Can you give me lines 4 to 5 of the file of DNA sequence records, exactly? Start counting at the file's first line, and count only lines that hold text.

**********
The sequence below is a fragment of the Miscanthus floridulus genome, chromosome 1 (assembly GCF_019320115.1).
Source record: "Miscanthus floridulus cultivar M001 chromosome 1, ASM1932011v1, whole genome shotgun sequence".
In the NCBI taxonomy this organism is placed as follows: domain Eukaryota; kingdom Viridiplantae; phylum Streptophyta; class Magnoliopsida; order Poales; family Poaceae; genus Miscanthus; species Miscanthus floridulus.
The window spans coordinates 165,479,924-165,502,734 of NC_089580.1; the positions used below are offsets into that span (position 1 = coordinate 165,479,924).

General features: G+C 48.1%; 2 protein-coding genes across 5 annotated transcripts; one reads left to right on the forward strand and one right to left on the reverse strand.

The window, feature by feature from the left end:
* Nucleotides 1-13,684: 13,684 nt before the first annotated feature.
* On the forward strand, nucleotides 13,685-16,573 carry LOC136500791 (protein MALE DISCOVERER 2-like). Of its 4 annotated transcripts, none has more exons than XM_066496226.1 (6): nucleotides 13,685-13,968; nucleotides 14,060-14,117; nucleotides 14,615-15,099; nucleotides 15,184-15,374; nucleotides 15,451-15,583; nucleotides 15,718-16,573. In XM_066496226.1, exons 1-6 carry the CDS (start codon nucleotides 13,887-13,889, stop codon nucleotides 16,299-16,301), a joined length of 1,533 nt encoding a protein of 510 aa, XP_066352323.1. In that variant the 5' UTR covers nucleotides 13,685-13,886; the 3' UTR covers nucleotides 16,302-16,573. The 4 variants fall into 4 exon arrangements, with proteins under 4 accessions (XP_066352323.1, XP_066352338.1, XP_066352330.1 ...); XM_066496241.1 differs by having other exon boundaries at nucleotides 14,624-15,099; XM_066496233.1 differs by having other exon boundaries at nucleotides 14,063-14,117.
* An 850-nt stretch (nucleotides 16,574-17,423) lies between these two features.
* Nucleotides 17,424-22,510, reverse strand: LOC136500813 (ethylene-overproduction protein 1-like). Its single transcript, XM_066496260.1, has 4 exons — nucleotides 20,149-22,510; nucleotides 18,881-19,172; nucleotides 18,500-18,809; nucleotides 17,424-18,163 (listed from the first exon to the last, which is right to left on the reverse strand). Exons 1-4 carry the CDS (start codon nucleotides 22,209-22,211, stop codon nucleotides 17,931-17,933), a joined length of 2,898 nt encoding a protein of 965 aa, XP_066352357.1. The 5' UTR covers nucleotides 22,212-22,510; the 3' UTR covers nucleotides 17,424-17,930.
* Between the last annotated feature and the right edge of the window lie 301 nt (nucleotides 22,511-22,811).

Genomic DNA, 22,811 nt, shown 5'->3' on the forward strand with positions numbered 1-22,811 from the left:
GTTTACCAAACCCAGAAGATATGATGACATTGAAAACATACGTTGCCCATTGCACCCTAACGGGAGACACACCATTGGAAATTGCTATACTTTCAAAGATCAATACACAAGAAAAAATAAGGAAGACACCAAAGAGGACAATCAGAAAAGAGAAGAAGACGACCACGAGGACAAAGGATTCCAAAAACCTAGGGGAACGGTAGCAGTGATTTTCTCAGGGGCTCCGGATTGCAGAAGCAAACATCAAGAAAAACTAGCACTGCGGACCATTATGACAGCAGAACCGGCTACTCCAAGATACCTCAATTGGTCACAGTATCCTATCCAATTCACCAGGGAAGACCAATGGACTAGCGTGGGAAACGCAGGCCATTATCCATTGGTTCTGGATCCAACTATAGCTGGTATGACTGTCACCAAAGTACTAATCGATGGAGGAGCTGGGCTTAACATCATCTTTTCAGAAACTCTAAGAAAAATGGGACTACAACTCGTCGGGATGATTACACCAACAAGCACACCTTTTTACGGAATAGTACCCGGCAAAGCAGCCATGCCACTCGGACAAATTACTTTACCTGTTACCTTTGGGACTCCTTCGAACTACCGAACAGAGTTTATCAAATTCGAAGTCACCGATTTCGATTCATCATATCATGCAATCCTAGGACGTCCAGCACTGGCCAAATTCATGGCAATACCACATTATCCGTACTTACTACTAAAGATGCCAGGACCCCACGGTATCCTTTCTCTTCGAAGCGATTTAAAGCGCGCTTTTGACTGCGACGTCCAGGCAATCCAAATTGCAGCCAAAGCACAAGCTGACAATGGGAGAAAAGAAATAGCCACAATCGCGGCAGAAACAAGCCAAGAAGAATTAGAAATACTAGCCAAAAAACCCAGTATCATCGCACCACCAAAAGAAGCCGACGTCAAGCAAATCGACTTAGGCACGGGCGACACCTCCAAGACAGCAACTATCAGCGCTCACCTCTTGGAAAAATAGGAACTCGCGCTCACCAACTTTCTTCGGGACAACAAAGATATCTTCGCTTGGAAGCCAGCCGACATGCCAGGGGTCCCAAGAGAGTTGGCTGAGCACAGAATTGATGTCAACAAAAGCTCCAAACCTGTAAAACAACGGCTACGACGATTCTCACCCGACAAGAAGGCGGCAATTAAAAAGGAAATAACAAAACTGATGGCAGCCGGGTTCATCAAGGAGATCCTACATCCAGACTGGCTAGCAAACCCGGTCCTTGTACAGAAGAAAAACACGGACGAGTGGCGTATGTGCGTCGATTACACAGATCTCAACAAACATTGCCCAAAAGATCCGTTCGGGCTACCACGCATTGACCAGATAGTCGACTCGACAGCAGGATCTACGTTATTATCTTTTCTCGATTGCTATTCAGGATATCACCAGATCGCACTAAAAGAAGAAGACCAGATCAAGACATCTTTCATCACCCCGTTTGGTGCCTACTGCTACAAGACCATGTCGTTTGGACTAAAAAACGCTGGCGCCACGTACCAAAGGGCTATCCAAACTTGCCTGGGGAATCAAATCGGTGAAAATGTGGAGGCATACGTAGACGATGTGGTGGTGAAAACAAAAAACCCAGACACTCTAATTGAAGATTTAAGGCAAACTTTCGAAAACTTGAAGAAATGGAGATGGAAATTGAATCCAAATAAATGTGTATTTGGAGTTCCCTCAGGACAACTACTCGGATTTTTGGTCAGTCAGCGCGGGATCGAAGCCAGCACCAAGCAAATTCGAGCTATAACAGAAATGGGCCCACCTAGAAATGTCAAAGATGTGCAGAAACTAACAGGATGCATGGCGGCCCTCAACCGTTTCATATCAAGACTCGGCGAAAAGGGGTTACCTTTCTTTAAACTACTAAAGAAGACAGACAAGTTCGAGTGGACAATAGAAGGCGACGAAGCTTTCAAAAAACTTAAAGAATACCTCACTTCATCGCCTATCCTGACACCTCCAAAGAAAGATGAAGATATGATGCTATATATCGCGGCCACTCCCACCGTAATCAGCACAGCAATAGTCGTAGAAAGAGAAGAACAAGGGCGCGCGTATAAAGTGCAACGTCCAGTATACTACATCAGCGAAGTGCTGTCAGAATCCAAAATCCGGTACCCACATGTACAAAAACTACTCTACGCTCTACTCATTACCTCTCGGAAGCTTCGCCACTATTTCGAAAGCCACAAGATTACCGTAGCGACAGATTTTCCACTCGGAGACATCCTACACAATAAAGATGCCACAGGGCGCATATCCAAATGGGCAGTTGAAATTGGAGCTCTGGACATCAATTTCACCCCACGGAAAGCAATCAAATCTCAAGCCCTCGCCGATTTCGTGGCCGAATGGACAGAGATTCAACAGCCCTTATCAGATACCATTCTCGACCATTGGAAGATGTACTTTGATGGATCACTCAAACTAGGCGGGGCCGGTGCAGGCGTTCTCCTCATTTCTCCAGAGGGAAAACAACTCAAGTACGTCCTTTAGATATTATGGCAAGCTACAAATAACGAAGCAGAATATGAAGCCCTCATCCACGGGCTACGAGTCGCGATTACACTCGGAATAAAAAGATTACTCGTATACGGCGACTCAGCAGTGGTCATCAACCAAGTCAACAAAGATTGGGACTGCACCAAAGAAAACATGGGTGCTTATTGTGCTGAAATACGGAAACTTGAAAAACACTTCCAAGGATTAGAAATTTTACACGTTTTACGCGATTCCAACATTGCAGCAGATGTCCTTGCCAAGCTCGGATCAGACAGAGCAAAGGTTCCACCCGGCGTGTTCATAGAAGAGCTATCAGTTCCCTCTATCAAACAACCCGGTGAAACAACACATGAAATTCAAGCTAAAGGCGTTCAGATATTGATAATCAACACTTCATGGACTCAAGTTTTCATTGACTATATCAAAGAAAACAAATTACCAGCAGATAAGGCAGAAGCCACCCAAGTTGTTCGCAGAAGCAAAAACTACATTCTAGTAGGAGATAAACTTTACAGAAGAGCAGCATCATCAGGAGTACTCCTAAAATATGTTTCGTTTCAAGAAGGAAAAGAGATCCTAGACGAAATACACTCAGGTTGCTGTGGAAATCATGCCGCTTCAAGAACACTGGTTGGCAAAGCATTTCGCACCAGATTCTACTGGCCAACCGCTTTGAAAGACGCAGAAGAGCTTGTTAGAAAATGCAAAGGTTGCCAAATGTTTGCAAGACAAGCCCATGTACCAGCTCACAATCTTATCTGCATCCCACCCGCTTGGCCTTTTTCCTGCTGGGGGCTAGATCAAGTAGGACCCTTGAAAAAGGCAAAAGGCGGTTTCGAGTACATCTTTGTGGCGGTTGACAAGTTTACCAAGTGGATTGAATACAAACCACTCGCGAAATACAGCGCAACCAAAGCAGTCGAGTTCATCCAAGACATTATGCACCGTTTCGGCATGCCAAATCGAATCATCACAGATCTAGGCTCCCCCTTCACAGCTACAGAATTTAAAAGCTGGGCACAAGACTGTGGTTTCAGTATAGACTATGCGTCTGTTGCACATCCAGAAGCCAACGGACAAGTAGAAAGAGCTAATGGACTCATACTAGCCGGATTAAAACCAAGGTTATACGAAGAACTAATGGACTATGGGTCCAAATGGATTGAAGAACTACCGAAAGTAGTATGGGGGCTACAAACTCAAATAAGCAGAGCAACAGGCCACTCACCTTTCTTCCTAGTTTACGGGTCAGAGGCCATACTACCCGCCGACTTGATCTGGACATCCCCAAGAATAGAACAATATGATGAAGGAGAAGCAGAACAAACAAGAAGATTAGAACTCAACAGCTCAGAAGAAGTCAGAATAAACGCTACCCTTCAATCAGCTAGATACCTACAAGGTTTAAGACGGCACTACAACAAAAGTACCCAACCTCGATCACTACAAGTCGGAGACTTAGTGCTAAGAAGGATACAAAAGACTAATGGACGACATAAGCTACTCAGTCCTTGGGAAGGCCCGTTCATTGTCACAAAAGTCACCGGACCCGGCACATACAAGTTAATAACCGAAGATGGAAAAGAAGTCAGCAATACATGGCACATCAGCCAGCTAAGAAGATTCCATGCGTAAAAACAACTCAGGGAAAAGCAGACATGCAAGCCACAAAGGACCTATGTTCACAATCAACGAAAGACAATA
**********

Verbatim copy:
The window spans coordinates 165,479,924-165,502,734 of NC_089580.1; the positions used below are offsets into that span (position 1 = coordinate 165,479,924).

General features: G+C 48.1%; 2 protein-coding genes across 5 annotated transcripts; one reads left to right on the forward strand and one right to left on the reverse strand.